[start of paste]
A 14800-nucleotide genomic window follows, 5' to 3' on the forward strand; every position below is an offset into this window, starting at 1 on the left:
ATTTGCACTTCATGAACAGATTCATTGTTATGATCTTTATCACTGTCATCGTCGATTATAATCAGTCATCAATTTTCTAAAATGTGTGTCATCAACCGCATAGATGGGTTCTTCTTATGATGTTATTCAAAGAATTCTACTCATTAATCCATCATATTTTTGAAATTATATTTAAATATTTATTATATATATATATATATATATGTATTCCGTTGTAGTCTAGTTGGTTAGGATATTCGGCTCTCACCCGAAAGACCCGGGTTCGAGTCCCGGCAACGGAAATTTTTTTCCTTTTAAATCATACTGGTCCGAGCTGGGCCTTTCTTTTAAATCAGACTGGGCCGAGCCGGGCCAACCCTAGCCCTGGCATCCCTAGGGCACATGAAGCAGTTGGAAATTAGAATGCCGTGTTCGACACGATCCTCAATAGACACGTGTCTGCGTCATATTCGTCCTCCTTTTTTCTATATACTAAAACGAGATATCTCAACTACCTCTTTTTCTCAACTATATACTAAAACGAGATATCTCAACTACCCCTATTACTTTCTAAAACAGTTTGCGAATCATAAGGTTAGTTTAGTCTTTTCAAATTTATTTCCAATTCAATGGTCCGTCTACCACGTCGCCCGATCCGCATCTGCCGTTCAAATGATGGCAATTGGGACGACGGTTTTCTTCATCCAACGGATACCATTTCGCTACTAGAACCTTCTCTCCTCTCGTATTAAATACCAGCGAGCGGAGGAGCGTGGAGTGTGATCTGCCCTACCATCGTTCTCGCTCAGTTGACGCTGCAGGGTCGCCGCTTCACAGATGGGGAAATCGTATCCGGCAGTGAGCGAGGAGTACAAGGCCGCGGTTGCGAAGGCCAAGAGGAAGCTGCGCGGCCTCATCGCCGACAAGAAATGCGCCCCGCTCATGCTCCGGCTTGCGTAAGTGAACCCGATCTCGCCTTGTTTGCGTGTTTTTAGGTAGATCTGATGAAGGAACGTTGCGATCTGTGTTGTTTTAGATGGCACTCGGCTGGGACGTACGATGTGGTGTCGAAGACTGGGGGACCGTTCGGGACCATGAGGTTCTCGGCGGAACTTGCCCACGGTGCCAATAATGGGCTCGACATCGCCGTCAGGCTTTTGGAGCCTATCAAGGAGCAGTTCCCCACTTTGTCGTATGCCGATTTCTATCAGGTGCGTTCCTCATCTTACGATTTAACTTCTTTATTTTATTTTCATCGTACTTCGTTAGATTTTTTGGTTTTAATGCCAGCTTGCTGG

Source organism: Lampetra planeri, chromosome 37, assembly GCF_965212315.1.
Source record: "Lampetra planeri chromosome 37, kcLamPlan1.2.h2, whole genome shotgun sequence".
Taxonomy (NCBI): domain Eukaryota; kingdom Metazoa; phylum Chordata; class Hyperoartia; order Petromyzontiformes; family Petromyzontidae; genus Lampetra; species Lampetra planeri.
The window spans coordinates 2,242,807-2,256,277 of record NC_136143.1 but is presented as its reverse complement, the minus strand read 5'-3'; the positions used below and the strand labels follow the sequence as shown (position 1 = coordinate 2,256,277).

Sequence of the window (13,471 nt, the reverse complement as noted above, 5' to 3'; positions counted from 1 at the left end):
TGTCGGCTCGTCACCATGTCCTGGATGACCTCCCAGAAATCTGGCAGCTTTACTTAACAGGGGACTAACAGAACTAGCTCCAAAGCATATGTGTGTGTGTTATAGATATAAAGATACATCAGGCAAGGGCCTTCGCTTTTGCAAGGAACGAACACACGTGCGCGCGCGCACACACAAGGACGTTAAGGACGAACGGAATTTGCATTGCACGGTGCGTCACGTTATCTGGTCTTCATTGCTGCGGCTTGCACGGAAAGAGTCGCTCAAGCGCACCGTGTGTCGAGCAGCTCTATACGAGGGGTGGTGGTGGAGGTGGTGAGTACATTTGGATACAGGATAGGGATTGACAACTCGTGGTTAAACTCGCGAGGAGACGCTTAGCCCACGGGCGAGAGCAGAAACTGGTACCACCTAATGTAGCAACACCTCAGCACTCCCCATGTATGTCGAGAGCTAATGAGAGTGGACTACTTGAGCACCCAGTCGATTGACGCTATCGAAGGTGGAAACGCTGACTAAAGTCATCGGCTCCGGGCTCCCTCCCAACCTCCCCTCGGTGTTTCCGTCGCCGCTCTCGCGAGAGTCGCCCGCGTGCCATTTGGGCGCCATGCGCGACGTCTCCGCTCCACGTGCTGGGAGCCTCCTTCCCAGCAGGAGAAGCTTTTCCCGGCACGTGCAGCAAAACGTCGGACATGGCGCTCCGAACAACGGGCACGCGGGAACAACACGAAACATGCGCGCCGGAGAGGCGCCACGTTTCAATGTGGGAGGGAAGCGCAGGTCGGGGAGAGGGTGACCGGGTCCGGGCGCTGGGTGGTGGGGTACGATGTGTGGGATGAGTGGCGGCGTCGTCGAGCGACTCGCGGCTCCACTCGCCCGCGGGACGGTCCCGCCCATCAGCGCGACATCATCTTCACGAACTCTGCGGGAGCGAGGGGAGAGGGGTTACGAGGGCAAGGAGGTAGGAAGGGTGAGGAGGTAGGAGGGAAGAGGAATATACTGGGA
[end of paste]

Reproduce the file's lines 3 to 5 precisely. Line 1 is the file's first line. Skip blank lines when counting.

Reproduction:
Source organism: Lampetra planeri, chromosome 37, assembly GCF_965212315.1.
Source record: "Lampetra planeri chromosome 37, kcLamPlan1.2.h2, whole genome shotgun sequence".
Taxonomy (NCBI): domain Eukaryota; kingdom Metazoa; phylum Chordata; class Hyperoartia; order Petromyzontiformes; family Petromyzontidae; genus Lampetra; species Lampetra planeri.